Nothing out of the ordinary

IT WAS supposed to be a sneaky afternoon cigarette break. Then a gunman in black appeared and shot 15-year-old Robin Sinisalo in the head. His older brother Alejandro was shot four times. Robin died immediately on the doorstep of his home in north-west Stockholm. Alejandro was left in a wheelchair for life. Two years later, the boys’ mother, Carolina, says the police still have no leads.

Robin’s fate is increasingly common in Sweden. In 2011 only 17 people were killed by firearms. In 2017 the country had over 300 shootings, leaving 41 people dead and over 100 injured. The violence mostly stems from street gangs running small-time drug operations in big cities such as Stockholm, the capital, Malmö and Gothenburg. Gang members have even used hand grenades to attack police stations. Between 2010 and 2015, people were killed by illegal firearms at the same rate as in southern Italy. Though Sweden is still a relatively peaceful place, this is worrying.

Gangs are nothing new: bikers and Balkan mafiosi have traded drugs and occasional bullets in Sweden since the early 1990s. But the gangs emerging today are less organised and more prone to commit petty crime. Acquiring a legal gun requires strict screening, but Kalashnikovs from the Yugoslav wars are readily available on the black market. To sweeten the deal, smugglers often throw in hand grenades (there were 43 grenade incidents in Sweden last year). The victims and perpetrators of gang violence are nearly always young men.

How to explain the rise of gang violence? It cannot be the economy, which is doing well, or Sweden’s quality of life, which is among the best in the world. And crime in general is in decline. So what has gone wrong?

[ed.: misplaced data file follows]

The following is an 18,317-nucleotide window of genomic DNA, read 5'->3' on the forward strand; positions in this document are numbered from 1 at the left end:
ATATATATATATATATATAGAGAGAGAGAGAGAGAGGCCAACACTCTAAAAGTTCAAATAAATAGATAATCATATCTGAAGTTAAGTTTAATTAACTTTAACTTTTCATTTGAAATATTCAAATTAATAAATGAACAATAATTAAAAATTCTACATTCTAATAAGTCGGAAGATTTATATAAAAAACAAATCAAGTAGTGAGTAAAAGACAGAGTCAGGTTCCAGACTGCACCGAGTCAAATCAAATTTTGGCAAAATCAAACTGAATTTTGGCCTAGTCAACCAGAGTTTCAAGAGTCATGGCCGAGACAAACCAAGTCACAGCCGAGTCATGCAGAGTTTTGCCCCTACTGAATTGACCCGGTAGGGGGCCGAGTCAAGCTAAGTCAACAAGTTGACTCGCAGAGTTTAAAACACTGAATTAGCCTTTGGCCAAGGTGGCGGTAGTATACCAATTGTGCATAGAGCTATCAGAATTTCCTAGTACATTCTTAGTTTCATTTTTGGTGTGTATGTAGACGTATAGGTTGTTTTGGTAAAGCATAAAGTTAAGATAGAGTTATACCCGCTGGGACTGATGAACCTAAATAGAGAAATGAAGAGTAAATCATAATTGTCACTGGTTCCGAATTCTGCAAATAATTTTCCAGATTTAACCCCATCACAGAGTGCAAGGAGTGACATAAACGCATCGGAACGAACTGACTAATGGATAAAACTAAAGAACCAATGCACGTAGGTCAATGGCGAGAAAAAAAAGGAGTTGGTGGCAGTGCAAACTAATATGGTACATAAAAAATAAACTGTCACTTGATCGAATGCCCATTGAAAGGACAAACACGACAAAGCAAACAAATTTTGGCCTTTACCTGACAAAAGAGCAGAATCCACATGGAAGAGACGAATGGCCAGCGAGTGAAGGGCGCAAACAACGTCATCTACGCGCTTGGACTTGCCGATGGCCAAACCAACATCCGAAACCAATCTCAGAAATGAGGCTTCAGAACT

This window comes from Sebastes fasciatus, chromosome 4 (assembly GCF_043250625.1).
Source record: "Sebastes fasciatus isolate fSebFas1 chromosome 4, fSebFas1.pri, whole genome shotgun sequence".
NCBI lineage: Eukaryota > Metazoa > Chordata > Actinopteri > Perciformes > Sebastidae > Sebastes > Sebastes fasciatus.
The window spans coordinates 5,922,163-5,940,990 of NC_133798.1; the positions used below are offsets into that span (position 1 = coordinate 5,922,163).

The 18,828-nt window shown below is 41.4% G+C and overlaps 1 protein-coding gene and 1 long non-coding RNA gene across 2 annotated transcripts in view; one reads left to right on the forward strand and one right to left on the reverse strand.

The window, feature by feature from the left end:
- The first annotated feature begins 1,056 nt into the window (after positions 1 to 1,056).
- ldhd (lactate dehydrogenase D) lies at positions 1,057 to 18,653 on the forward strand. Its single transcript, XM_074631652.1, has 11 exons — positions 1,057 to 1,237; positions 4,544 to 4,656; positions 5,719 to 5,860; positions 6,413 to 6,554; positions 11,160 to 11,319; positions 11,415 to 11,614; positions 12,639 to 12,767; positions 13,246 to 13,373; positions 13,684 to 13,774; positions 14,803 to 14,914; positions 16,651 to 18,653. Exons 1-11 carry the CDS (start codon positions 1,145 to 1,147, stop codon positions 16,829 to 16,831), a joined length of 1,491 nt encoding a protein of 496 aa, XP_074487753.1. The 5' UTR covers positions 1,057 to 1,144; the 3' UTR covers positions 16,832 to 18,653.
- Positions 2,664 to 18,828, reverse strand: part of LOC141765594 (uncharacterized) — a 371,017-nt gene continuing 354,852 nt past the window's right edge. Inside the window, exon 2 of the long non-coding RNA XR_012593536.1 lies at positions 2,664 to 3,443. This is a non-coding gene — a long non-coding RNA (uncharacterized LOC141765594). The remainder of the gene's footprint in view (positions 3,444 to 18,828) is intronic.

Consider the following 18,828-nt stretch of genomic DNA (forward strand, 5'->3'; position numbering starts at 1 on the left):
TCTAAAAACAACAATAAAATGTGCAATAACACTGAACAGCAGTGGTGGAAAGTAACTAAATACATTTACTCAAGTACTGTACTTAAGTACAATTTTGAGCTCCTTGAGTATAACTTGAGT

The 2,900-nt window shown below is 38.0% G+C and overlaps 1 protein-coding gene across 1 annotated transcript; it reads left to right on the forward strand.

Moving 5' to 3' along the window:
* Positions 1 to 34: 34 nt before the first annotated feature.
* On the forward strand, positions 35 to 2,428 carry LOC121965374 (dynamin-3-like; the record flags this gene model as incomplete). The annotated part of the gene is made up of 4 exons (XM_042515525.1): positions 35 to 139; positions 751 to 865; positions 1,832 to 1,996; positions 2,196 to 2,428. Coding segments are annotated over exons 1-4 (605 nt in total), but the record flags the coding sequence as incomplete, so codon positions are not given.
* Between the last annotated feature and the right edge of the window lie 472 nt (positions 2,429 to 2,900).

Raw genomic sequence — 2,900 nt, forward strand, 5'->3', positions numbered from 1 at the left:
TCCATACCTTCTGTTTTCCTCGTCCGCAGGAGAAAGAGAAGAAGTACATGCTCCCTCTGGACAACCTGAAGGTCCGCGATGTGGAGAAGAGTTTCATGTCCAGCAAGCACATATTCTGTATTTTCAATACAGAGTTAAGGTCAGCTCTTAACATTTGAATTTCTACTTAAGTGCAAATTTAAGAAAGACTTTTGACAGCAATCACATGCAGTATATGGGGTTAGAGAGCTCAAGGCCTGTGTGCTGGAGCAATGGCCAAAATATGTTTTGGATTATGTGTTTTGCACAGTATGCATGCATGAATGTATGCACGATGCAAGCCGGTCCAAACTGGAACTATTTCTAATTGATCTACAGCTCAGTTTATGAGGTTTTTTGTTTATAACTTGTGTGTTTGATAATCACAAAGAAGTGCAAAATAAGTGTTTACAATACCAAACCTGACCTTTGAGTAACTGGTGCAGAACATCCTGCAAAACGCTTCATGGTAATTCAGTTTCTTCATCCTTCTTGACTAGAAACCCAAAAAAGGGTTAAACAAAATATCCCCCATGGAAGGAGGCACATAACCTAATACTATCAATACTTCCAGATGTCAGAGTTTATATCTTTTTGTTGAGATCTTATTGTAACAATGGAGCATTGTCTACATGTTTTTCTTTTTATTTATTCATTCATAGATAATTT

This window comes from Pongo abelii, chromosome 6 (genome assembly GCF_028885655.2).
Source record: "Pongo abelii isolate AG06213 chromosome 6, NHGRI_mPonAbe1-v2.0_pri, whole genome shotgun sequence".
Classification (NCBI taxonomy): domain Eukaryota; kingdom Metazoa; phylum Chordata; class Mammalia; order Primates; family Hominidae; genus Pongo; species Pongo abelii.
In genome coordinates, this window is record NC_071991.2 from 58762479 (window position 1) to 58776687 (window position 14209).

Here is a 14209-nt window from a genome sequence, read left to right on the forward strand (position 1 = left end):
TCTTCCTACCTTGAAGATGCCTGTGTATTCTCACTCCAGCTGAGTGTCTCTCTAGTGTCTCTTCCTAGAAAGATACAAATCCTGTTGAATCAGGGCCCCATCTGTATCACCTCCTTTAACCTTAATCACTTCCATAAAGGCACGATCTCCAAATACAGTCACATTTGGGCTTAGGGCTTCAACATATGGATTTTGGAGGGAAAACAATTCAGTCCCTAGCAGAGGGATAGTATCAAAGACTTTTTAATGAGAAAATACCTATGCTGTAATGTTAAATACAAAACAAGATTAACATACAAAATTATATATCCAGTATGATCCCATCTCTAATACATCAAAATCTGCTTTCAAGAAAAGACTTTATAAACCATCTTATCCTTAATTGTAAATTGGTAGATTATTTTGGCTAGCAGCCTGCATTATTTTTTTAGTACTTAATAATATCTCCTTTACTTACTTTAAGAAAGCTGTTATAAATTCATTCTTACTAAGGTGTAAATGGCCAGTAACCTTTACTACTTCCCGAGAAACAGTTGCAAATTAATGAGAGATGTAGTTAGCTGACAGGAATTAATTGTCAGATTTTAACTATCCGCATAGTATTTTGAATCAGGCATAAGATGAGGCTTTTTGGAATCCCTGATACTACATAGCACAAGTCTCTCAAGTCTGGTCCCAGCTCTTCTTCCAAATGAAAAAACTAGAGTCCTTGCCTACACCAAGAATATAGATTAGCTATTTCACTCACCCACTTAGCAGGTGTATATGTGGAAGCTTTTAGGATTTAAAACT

Some blame the refugee crisis of 2015, when Sweden took in the most asylum-seekers per capita in Europe. But shootings with illegal guns have been rising since the mid-2000s. Most gang members are indeed first- or second-generation immigrants—72% of them, according to one report, but they tend not to be new arrivals. It takes years for migrants to be settled enough to be sucked into crime, says Amir Rostami of Stockholm University. Sweden accepted lots of asylum-seekers in the 1980s and 1990s from countries like Iraq, Somalia and the former Yugoslavia.

Sweden built them homes and taught them its language, but it failed to integrate them into the labour market. The Swedish welfare system offers good education and generous benefits. But for immigrants there is little social mobility. Powerful unions insist on high wages for entry-level jobs, so firms often find it uneconomical to hire immigrants with limited education or not much Swedish. Today, 16% of people born abroad are unemployed—one of the highest rates in the OECD. Gangs offer frustrated young men an alternative. “They let you feel like a king, even if for one day,” says Mr Rostami.

Alarmed, the government has provided additional funding for integrating migrants, imposed harsher punishments for gun crimes and granted a weapons amnesty. Police have stepped up surveillance and co-operation with other European countries to curb weapons-smuggling. In January the Swedish government set up a centre to combat violent extremism.

Still, witnesses are scared to talk and the police are stretched. Not one firearm-homicide case in Stockholm was solved in 2016. The government hopes to turn that around: police wages have been bumped up, and officers who left during a reorganisation three years ago (which coincided with a rise in crime) have been re-hired. Preliminary results for 2017 show that the clear-up rate for firearm murders has risen to a (still woeful) 30% in Stockholm. But over 100 cases remain unsolved.

Swedish politicians can no longer ignore the problem, especially so close to an election in September. Carolina Sinisalo has toured Sweden to raise awareness of gun violence. She says she thinks about moving elsewhere every day, “but this was Robin’s home. I can’t leave”.